Now playing: Stevie Wonder’s Songs in the Key of Life

I’ve always found it difficult to listen to an unfamiliar album and understand the complete statement the artist was trying to make with it when I’m already very familiar with some of the album’s individual songs.

Case in point: Songs in the Key of Life, which I just listened to for the first time, in its entirety.

Songs is one of those albums that impossible to fully understand with one listen. There’s so much going on musically, lyrically and emotionally that trying to absorb it all will probably require several listens over a few years in many physical spaces. Is this the point? In the span of a double album, Wonder is trying to explain complexities ranging from socioeconomic hardship, racism and love – of a man for a woman and of a father for his daughter – through funk, big band, gospel, pop and jazz. Themes are dealt with best in literature, and Stevie’s produced the musical equivalent of a great novel.

Yet just as I’d find myself following a line through the album I’d get distracted by the familiarity of “Sir Duke,” “Isn’t She Lovely” or even the strings and choral lines of “Pasttime Paradise” which countless listens of “Gangsta’s Paradise” colored over almost to the point where I’m not sure I’ll ever be able to hear “Pasttime” independent of its antecedent. I may also never be able to hear “As” without thinking of my wife. She loves that song like nothing you’ve ever seen. Literally. She has this whole dance she does with it, which she performed as we were driving down Lake Shore Drive earlier this week. It takes a while before you feel this kind of music in that way.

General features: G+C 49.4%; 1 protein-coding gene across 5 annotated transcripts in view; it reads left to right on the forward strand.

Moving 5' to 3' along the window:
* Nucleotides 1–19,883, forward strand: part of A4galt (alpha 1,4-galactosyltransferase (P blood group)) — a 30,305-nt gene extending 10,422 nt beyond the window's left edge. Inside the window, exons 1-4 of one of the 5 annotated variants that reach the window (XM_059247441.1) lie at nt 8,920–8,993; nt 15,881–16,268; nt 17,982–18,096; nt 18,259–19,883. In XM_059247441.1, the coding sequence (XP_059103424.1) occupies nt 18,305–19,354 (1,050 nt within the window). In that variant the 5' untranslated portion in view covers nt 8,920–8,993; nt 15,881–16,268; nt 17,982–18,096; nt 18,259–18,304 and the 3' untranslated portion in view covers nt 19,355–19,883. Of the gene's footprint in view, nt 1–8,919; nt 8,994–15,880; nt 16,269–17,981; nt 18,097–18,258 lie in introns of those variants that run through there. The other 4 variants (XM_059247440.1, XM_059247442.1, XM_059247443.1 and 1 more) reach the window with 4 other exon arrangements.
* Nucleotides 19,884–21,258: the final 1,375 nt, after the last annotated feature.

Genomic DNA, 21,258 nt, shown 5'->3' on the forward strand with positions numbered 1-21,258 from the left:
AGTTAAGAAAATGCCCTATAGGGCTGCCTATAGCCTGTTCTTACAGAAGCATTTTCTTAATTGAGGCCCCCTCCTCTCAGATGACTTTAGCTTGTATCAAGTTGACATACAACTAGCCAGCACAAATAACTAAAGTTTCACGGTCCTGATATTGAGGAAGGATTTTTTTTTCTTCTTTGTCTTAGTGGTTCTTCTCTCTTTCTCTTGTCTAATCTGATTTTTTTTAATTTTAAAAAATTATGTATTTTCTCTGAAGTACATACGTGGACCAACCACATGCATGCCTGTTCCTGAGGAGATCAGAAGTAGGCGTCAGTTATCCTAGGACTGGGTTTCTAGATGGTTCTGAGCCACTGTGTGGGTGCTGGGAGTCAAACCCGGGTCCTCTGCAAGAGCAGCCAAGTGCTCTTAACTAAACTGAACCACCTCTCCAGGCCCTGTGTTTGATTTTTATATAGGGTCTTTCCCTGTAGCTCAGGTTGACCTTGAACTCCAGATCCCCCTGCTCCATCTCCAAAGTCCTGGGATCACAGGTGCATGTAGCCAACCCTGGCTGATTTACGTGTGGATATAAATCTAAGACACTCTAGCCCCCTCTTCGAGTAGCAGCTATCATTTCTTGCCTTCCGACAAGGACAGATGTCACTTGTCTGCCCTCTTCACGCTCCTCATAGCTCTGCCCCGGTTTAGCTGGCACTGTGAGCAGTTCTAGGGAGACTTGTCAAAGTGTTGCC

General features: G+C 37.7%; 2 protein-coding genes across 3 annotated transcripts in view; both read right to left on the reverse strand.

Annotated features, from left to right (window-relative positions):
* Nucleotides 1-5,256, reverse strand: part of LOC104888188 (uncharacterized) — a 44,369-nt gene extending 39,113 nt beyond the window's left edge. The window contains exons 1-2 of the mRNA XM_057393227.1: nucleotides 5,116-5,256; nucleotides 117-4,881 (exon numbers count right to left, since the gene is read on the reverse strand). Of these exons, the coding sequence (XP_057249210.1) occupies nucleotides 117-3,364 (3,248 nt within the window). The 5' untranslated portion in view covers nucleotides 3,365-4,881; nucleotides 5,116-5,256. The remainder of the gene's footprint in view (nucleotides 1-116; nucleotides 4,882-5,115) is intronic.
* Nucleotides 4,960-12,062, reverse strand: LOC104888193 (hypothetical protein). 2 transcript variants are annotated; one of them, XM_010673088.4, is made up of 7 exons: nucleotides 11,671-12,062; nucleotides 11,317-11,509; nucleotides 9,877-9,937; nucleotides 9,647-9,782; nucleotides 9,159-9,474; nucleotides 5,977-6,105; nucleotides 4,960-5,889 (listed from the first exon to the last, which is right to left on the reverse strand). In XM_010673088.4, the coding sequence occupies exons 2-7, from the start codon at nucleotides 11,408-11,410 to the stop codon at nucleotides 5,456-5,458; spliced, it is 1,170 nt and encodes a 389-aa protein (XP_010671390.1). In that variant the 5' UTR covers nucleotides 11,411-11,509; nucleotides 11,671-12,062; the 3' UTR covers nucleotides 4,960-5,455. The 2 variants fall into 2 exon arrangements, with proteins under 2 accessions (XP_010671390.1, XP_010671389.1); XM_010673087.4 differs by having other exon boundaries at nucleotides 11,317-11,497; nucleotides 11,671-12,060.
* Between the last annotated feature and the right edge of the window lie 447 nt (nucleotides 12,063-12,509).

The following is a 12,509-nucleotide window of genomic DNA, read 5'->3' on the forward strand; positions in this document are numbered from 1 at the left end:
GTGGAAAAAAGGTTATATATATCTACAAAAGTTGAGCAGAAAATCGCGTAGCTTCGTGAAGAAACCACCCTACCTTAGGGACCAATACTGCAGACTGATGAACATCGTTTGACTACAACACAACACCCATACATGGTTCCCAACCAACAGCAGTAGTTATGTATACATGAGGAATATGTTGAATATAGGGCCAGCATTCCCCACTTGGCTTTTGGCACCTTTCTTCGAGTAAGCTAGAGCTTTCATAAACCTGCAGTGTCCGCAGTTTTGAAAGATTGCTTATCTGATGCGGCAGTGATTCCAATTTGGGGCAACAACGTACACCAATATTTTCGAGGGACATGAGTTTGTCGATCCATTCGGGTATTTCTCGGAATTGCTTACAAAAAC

But again, that’s likely the point. Songs plays as a very personal album, as if Wonder isn’t so much creating characters and singing through them but speaking honestly from his heart. They’re composed specifically to make the listener put his or herself in the mind of the singer. The shared blame he lays at all our feet on “Village Ghetto Land” is as palpable as the nostalgic joy of “Sir Duke.” These songs came from years of living, in various contexts. Listening to them in a number of ways and spaces will likely be the only way to fully understand them, requiring the listener to bring as much of himself to the work as Stevie did.

Leave a Reply

Your email address will not be published. Required fields are marked *